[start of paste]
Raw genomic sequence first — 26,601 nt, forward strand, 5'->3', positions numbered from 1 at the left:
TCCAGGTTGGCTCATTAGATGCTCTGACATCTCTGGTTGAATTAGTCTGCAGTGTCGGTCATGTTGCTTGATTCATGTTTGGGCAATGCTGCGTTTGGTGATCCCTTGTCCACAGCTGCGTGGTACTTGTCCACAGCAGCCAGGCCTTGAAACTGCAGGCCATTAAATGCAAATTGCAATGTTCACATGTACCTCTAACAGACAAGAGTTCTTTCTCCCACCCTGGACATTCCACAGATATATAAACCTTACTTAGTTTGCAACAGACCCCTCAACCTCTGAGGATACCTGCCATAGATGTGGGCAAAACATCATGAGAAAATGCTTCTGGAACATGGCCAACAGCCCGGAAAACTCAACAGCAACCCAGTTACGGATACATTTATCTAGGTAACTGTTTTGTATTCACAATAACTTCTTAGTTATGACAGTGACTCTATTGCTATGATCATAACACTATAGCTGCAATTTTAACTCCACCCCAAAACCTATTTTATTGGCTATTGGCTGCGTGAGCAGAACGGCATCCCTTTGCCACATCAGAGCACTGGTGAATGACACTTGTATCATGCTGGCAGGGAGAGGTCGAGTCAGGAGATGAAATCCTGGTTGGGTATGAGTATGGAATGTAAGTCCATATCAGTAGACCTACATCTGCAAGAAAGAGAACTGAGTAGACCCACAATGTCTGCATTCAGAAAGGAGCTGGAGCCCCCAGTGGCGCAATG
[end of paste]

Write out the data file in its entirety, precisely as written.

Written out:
Raw genomic sequence first — 26,601 nt, forward strand, 5'->3', positions numbered from 1 at the left:
TCCAGGTTGGCTCATTAGATGCTCTGACATCTCTGGTTGAATTAGTCTGCAGTGTCGGTCATGTTGCTTGATTCATGTTTGGGCAATGCTGCGTTTGGTGATCCCTTGTCCACAGCTGCGTGGTACTTGTCCACAGCAGCCAGGCCTTGAAACTGCAGGCCATTAAATGCAAATTGCAATGTTCACATGTACCTCTAACAGACAAGAGTTCTTTCTCCCACCCTGGACATTCCACAGATATATAAACCTTACTTAGTTTGCAACAGACCCCTCAACCTCTGAGGATACCTGCCATAGATGTGGGCAAAACATCATGAGAAAATGCTTCTGGAACATGGCCAACAGCCCGGAAAACTCAACAGCAACCCAGTTACGGATACATTTATCTAGGTAACTGTTTTGTATTCACAATAACTTCTTAGTTATGACAGTGACTCTATTGCTATGATCATAACACTATAGCTGCAATTTTAACTCCACCCCAAAACCTATTTTATTGGCTATTGGCTGCGTGAGCAGAACGGCATCCCTTTGCCACATCAGAGCACTGGTGAATGACACTTGTATCATGCTGGCAGGGAGAGGTCGAGTCAGGAGATGAAATCCTGGTTGGGTATGAGTATGGAATGTAAGTCCATATCAGTAGACCTACATCTGCAAGAAAGAGAACTGAGTAGACCCACAATGTCTGCATTCAGAAAGGAGCTGGAGCCCCCAGTGGCGCAATG